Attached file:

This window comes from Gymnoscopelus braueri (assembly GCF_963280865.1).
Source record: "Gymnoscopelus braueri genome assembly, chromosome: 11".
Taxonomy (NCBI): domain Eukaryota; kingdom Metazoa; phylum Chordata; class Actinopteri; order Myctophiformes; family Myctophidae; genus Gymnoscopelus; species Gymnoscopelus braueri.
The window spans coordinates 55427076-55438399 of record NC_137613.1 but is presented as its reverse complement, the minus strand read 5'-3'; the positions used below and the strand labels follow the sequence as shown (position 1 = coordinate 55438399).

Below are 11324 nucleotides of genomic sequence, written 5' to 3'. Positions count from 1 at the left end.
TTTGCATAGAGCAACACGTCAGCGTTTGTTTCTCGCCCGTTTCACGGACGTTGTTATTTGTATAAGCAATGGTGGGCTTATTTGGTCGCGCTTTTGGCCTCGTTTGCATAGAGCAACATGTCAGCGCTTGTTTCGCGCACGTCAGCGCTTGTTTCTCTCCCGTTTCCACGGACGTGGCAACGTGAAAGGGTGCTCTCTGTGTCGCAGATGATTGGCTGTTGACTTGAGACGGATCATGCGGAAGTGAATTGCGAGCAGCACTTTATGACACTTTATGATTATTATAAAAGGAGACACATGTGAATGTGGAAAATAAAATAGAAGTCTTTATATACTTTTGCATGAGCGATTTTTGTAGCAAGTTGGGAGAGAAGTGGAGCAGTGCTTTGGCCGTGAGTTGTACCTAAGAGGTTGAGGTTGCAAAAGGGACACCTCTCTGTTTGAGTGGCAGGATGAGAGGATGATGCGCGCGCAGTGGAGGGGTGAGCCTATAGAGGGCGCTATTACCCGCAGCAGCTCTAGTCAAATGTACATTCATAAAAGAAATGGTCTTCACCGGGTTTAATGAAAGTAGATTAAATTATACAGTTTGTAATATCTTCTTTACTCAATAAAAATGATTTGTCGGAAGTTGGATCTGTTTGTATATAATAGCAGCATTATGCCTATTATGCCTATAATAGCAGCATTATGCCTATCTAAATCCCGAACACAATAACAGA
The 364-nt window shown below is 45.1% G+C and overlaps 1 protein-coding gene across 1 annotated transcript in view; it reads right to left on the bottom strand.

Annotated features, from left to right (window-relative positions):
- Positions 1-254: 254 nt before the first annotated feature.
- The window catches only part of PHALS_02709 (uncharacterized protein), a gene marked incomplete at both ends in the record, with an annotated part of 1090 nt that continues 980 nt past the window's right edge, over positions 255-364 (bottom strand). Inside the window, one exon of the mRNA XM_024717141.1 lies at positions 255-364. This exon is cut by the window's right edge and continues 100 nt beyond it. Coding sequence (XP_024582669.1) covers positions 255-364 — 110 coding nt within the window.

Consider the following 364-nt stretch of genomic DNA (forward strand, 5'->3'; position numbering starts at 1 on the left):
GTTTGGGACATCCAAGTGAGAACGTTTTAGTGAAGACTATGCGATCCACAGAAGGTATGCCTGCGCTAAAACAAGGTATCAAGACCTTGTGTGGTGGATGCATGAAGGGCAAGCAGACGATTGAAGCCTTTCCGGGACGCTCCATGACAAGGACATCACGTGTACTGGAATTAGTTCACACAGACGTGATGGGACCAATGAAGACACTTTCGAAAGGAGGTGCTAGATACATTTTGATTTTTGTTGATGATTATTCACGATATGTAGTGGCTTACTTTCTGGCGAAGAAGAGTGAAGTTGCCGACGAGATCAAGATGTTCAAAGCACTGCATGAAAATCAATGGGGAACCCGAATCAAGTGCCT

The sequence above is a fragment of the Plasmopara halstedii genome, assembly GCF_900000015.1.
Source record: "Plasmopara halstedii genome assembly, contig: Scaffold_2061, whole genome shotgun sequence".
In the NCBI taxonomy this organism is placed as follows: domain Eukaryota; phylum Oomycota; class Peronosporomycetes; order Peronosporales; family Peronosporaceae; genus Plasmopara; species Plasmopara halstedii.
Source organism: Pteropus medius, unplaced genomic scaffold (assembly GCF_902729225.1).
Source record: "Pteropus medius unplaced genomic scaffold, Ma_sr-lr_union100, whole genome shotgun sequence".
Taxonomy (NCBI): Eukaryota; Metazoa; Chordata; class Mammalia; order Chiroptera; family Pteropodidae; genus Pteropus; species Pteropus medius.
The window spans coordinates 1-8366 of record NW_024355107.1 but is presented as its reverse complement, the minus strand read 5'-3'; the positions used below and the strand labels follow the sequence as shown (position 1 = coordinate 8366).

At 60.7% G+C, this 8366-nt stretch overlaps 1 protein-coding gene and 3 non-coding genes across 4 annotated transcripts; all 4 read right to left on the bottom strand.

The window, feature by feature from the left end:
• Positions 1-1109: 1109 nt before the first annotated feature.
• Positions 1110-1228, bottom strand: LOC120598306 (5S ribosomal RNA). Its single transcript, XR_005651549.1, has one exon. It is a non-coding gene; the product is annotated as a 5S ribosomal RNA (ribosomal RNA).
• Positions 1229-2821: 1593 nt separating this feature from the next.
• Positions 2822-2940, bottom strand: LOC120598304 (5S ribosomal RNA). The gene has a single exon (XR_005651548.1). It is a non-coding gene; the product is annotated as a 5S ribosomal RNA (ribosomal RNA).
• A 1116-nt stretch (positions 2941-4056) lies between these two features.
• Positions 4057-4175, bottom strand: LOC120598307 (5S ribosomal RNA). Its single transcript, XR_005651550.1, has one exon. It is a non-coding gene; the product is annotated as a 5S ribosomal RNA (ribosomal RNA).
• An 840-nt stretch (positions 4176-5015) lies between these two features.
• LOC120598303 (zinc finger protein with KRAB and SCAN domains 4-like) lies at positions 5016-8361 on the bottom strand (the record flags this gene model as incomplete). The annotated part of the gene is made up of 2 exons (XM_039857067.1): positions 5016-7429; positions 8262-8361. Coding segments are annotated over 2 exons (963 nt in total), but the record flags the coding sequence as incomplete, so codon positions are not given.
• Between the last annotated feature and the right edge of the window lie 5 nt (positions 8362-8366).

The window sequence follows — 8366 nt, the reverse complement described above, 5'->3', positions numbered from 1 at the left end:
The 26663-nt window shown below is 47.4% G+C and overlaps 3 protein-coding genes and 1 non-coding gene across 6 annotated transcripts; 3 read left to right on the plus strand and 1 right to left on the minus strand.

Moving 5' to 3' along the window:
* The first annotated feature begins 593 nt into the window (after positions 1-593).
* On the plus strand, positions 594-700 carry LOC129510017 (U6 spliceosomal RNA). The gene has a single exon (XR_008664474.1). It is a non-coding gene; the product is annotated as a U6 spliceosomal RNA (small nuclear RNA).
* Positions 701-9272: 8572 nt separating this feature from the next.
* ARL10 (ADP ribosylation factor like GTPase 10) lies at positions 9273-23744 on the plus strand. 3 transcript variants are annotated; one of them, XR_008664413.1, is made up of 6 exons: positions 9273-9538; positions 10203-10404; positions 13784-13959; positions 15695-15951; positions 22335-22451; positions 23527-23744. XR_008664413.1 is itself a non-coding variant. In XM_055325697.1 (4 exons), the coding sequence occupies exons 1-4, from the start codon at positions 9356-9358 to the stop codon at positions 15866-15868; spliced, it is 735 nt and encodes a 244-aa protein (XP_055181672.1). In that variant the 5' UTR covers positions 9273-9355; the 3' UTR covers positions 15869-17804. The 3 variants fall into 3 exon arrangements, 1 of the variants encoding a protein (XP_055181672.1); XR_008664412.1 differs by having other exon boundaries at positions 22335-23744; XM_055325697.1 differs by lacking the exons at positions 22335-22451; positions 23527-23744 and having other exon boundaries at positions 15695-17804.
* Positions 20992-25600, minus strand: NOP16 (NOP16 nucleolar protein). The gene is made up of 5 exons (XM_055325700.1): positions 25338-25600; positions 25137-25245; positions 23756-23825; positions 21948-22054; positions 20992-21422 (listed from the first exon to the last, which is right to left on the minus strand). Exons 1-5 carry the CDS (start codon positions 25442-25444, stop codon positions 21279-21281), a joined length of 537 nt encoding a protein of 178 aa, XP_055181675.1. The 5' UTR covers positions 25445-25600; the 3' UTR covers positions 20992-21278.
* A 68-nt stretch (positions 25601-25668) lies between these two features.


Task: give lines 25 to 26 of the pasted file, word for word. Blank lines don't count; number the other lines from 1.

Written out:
• Positions 2822-2940, bottom strand: LOC120598304 (5S ribosomal RNA). The gene has a single exon (XR_005651548.1). It is a non-coding gene; the product is annotated as a 5S ribosomal RNA (ribosomal RNA).
• A 1116-nt stretch (positions 2941-4056) lies between these two features.